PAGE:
The association between hepatitis C virus (HCV) infection and type 2 diabetes (T2D) has been known for over 20 years. Cross-sectional and longitudinal studies have shown a higher prevalence and incidence, respectively, of T2D in patients with chronic HCV infection. HCV induces glucose metabolism alterations mostly interfering with the insulin signaling chain in hepatocytes, although extrahepatic mechanisms seem to contribute. Both IR and T2D accelerate the histological and clinical progression of chronic hepatitis C as well as the risk of extra-hepatic complications such as nephropathy, acute coronary events and ischemic stroke. Before the availability of direct-acting antivirals (DAAs), the therapeutic choice was limited to interferon (IFN)-based therapy, which reduced the incidence of the extra-hepatic manifestations but was burdened with several contraindications and poor tolerability. A better understanding of HCV-associated glucose metabolism derangements and their reversibility is expected with the use of DAAs.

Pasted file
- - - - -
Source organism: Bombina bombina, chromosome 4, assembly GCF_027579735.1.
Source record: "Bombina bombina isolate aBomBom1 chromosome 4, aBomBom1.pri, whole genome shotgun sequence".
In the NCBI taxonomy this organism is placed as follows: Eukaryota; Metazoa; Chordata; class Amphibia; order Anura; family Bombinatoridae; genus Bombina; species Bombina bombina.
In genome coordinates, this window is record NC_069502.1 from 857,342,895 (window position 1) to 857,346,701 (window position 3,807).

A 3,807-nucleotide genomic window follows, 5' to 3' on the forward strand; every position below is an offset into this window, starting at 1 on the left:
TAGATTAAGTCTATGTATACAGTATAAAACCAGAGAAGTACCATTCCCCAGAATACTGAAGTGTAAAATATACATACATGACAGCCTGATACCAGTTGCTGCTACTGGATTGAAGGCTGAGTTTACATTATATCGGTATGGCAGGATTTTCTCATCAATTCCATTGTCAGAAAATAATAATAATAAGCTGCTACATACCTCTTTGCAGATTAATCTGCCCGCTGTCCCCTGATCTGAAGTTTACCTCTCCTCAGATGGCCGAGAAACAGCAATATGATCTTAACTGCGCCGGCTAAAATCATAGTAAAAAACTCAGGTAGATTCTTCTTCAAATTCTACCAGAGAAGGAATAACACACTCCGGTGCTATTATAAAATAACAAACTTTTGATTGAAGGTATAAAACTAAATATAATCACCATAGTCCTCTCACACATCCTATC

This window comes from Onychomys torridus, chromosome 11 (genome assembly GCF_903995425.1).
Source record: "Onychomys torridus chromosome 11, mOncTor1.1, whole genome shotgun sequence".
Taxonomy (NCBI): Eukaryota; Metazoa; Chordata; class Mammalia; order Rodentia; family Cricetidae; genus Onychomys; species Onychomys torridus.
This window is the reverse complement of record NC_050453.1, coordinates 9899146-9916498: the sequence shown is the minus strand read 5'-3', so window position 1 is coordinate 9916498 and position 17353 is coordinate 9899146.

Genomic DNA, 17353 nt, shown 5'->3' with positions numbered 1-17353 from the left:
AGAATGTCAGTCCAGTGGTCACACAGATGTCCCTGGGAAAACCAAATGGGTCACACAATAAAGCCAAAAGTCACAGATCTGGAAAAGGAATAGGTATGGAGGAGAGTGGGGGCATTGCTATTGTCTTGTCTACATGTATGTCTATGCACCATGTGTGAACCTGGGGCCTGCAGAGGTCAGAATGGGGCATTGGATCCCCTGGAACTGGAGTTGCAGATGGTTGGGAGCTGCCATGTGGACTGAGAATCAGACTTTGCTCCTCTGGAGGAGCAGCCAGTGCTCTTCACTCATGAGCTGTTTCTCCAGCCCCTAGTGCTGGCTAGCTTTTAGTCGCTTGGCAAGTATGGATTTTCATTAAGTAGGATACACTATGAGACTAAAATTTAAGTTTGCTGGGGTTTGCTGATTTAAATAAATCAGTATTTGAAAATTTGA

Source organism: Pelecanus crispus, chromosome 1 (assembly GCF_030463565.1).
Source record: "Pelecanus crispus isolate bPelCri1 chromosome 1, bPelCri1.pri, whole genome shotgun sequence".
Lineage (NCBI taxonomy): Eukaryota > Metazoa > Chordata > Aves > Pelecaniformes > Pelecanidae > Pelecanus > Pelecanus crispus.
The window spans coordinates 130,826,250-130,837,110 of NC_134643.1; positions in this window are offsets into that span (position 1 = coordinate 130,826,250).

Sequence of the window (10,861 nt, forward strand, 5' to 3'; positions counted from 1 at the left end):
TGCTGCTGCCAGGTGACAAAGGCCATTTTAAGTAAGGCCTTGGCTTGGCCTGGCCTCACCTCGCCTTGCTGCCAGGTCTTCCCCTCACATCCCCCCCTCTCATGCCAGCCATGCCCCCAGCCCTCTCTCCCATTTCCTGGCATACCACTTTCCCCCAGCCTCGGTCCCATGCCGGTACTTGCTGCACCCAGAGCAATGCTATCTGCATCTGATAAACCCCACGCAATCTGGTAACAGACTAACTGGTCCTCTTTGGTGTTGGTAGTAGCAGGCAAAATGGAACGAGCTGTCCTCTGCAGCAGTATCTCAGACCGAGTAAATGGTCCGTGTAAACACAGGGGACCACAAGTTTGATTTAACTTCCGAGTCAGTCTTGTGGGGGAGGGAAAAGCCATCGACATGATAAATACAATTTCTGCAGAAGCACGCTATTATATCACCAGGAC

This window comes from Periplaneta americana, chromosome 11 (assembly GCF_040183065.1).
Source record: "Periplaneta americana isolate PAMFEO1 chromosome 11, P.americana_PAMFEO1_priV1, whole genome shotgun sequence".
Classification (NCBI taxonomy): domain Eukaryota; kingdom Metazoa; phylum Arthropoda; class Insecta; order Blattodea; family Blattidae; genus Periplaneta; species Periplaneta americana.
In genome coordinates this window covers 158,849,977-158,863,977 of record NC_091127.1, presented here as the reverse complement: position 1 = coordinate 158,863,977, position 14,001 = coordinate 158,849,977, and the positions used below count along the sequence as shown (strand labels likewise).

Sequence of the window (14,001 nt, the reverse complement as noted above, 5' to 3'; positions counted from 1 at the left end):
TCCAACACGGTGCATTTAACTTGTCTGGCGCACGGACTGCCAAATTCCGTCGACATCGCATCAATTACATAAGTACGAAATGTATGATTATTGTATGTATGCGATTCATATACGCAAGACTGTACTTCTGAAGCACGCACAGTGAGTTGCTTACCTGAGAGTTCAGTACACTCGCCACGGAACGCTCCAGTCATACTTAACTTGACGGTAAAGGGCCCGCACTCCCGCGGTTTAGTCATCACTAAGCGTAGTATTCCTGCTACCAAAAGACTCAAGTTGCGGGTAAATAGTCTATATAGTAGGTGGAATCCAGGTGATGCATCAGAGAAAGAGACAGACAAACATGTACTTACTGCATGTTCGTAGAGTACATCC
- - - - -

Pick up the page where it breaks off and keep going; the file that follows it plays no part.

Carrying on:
Keywords: Diabetes; Direct-acting antivirals; HCV; Inflammation; Insulin resistance; Steatosis.